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Porter Stansberry scam nailed in

SEC investment fraud lawsuit


Award-winning investigative reporter Brian Deer (left) presents a document from his inquiries into the investment advice of Baltimore stock tipster Porter Stansberry

Porter Stansberry
Porter Stansberry: Baltimore-based investment advisor who was prosecuted by the SEC for securities fraud

OffshoreAlert, October 11, 2007

US judge fines Agora subsidiary and editor Porter
Stansberry $1.5 million for securities fraud

An investment newsletter’s publisher and its editor have been hit with $1.5 million in financial penalties after a U. S. federal judge determined they defrauded their own subscribers in a securities scam.

Judgment in favor of the Securities Exchange Commission and against Maryland-based Pirate Investor LLC, now called Stansberry & Associates Investment Research, LLC, and Frank Porter Stansberry was issued at the U. S. District Court for the District of Maryland on August 1, 2007 – 28 months after the completion of a bench trial. The penalty comprises disgorgement of $1.3 million in profits and interest from the fraudulent activity, for which Pirate Investor and Stansberry are jointly and severally liable, plus a fine of $120,000 against each defendant.

U. S. District Judge Marvin J. Garbis found in favor of a third defendant, Pirate Investor’s parent, Agora, Inc., determining that it could not be held liable for the fraudulent statements of its subsidiary simply “by virtue of its ownership and ability to control Pirate”. There was no evidence that Agora, as opposed to Pirate, directly made the false statements at issue, determined Judge Garbis.

The SEC had accused the defendants of fraud concerning a “Special Report” authored by Stansberry, using the pseudonym ‘Jay McDaniel’, about publicly-listed uranium enrichment services provider USEC, Inc. and a promotional “Super Insider Tip Email” offering the Special Report for sale that was distributed on May 14, 2002, after which Pirate Investor sold 1,217 reports for $1,000 each.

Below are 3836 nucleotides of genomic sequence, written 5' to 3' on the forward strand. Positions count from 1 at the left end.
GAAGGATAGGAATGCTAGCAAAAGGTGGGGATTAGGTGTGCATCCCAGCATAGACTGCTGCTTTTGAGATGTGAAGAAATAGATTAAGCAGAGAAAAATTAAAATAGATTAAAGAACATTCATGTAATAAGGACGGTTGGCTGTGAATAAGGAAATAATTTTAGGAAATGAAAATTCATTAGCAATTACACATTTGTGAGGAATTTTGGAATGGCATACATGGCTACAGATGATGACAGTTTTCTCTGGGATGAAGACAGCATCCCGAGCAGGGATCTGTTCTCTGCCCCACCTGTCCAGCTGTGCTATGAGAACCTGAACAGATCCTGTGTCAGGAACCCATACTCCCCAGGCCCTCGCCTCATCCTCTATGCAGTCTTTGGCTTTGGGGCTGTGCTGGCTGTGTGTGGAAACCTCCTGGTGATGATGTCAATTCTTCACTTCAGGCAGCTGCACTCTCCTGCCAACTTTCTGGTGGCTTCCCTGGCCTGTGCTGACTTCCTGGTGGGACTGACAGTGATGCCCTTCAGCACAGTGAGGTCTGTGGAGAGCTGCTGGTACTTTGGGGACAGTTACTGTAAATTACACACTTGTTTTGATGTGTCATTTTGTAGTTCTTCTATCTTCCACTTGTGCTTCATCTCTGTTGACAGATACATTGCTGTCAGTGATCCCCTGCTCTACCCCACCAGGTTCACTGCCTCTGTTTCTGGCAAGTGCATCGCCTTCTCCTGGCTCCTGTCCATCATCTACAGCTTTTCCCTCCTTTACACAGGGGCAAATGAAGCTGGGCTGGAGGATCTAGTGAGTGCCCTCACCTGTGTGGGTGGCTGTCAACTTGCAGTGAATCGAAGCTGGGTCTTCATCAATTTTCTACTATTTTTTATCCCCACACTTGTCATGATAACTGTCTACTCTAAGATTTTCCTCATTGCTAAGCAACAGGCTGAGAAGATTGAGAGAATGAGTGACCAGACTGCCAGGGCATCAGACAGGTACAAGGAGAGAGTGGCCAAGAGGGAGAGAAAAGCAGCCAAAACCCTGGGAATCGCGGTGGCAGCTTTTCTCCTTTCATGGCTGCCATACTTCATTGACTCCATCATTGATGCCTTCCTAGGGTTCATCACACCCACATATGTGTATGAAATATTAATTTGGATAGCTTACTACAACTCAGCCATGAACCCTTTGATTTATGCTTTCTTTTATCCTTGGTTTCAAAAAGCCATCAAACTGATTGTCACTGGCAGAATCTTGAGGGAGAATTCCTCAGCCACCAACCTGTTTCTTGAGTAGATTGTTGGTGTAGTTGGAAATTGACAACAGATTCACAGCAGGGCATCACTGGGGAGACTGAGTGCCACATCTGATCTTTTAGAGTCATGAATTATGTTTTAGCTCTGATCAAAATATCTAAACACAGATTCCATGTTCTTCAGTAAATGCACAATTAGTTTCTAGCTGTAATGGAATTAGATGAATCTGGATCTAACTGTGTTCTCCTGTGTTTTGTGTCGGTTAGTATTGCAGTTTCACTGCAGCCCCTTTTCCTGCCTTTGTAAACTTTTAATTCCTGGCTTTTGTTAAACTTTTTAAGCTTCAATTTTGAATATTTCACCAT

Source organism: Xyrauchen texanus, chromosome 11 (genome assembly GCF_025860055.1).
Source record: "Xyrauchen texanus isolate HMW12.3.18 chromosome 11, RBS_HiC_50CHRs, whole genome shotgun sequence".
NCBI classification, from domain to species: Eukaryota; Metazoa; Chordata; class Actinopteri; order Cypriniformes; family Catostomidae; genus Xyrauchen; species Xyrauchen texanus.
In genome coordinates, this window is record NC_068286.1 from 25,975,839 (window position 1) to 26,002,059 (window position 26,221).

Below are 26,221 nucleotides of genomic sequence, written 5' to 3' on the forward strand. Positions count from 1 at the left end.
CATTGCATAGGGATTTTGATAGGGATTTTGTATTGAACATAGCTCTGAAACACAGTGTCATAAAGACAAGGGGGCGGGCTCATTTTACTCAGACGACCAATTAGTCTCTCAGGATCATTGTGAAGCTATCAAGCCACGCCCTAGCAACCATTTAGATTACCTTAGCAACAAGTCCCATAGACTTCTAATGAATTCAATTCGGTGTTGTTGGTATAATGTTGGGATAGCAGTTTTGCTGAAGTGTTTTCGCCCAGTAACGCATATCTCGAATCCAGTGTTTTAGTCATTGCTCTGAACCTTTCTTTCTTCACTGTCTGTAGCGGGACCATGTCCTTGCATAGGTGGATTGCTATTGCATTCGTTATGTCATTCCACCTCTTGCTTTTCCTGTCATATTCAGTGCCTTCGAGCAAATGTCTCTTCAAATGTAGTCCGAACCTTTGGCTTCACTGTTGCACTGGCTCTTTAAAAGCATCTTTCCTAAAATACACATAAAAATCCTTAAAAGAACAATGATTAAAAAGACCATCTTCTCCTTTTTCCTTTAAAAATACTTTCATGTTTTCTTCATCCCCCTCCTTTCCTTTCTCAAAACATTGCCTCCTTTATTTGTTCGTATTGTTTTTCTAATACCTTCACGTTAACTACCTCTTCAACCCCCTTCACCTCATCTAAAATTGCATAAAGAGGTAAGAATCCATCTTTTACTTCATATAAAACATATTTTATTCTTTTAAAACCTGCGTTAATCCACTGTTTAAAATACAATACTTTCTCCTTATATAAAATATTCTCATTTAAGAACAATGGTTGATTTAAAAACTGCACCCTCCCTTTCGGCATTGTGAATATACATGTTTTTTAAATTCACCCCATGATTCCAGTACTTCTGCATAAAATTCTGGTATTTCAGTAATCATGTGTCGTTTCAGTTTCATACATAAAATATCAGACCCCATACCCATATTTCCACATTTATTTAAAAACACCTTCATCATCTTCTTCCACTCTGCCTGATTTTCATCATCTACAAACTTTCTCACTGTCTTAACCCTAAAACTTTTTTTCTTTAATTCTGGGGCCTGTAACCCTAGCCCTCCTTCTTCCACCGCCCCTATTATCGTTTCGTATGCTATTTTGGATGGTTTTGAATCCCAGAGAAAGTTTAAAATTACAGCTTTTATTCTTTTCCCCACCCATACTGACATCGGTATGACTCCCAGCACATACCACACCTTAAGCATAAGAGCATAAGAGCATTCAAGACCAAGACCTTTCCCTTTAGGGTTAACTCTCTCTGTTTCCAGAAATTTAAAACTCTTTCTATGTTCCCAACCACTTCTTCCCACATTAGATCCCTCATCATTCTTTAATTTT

The promotional material offered purchasers of the report the opportunity to “double your money” by acting on “inside tips” that Stansberry had obtained from a “senior executive inside the company”, according to the SEC. However, the SEC alleged that the report, which included a claim that Government approval for a lucrative new pricing agreement involving USEC would be announced on May 22, was replete with lies and the judge agreed.

“The Super Insider Solicitation and the Special Report contain numerous statements that were untrue,” he commented. “Some of the untrue statements may not be actionable. [For example, the use of the pseudonym “Jay McDaniel” or even the predictive nature of some statements.] However, the essential fraudulent element – the misrepresentation that the purveyor of the Special Report had a particular inside source for the precise date on which the stock price would rise – is definitely actionable.”

Report purchasers were informed that USEC was due to sign a lucrative contract, that the deal would be announced on May 22, 2002, and that this would cause its share price to “skyrocket”, stated the judge. However, after the date came and went without any such announcement, “many individuals who purchased the USEC report” requested refunds from the defendants and “many investors posted negative sentiments” on the defendants’ own message boards, noted the judge. Pirate customer service representative Elyssa Yankelov testified that “Pirate had never had so many complaints about a report prior to the USEC Special Report”, noted the judge.

Scam impacted share price